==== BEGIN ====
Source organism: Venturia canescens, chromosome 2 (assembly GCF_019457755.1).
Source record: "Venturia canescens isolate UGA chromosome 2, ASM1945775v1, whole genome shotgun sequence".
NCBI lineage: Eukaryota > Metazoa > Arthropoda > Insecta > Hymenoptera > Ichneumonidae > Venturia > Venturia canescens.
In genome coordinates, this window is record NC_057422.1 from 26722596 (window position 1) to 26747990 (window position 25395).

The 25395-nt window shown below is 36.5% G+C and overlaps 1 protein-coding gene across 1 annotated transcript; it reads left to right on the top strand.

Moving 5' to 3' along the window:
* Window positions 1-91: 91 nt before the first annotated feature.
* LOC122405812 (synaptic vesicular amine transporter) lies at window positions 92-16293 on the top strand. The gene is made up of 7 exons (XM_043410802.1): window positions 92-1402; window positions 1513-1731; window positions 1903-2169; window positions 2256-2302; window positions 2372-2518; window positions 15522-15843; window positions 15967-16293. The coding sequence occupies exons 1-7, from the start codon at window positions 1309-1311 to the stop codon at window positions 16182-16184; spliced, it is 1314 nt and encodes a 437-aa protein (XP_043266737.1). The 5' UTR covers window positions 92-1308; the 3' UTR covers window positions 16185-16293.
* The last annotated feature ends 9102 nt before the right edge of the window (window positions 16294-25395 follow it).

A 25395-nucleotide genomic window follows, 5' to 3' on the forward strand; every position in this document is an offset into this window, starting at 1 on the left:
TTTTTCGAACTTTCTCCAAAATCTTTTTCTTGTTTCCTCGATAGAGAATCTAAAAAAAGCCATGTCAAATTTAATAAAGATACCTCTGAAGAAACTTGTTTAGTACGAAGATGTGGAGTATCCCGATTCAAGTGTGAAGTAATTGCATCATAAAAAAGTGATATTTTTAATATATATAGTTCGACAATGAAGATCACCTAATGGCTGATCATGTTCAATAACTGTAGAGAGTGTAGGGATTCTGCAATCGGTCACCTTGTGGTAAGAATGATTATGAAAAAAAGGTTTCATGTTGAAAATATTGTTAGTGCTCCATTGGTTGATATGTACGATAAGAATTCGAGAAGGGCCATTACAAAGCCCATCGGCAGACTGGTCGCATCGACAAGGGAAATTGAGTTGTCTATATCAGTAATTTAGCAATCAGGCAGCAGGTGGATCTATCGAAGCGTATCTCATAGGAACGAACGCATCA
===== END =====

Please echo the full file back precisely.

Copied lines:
Source organism: Venturia canescens, chromosome 2 (assembly GCF_019457755.1).
Source record: "Venturia canescens isolate UGA chromosome 2, ASM1945775v1, whole genome shotgun sequence".
NCBI lineage: Eukaryota > Metazoa > Arthropoda > Insecta > Hymenoptera > Ichneumonidae > Venturia > Venturia canescens.
In genome coordinates, this window is record NC_057422.1 from 26722596 (window position 1) to 26747990 (window position 25395).

The 25395-nt window shown below is 36.5% G+C and overlaps 1 protein-coding gene across 1 annotated transcript; it reads left to right on the top strand.

Moving 5' to 3' along the window:
* Window positions 1-91: 91 nt before the first annotated feature.
* LOC122405812 (synaptic vesicular amine transporter) lies at window positions 92-16293 on the top strand. The gene is made up of 7 exons (XM_043410802.1): window positions 92-1402; window positions 1513-1731; window positions 1903-2169; window positions 2256-2302; window positions 2372-2518; window positions 15522-15843; window positions 15967-16293. The coding sequence occupies exons 1-7, from the start codon at window positions 1309-1311 to the stop codon at window positions 16182-16184; spliced, it is 1314 nt and encodes a 437-aa protein (XP_043266737.1). The 5' UTR covers window positions 92-1308; the 3' UTR covers window positions 16185-16293.
* The last annotated feature ends 9102 nt before the right edge of the window (window positions 16294-25395 follow it).

A 25395-nucleotide genomic window follows, 5' to 3' on the forward strand; every position in this document is an offset into this window, starting at 1 on the left:
TTTTTCGAACTTTCTCCAAAATCTTTTTCTTGTTTCCTCGATAGAGAATCTAAAAAAAGCCATGTCAAATTTAATAAAGATACCTCTGAAGAAACTTGTTTAGTACGAAGATGTGGAGTATCCCGATTCAAGTGTGAAGTAATTGCATCATAAAAAAGTGATATTTTTAATATATATAGTTCGACAATGAAGATCACCTAATGGCTGATCATGTTCAATAACTGTAGAGAGTGTAGGGATTCTGCAATCGGTCACCTTGTGGTAAGAATGATTATGAAAAAAAGGTTTCATGTTGAAAATATTGTTAGTGCTCCATTGGTTGATATGTACGATAAGAATTCGAGAAGGGCCATTACAAAGCCCATCGGCAGACTGGTCGCATCGACAAGGGAAATTGAGTTGTCTATATCAGTAATTTAGCAATCAGGCAGCAGGTGGATCTATCGAAGCGTATCTCATAGGAACGAACGCATCA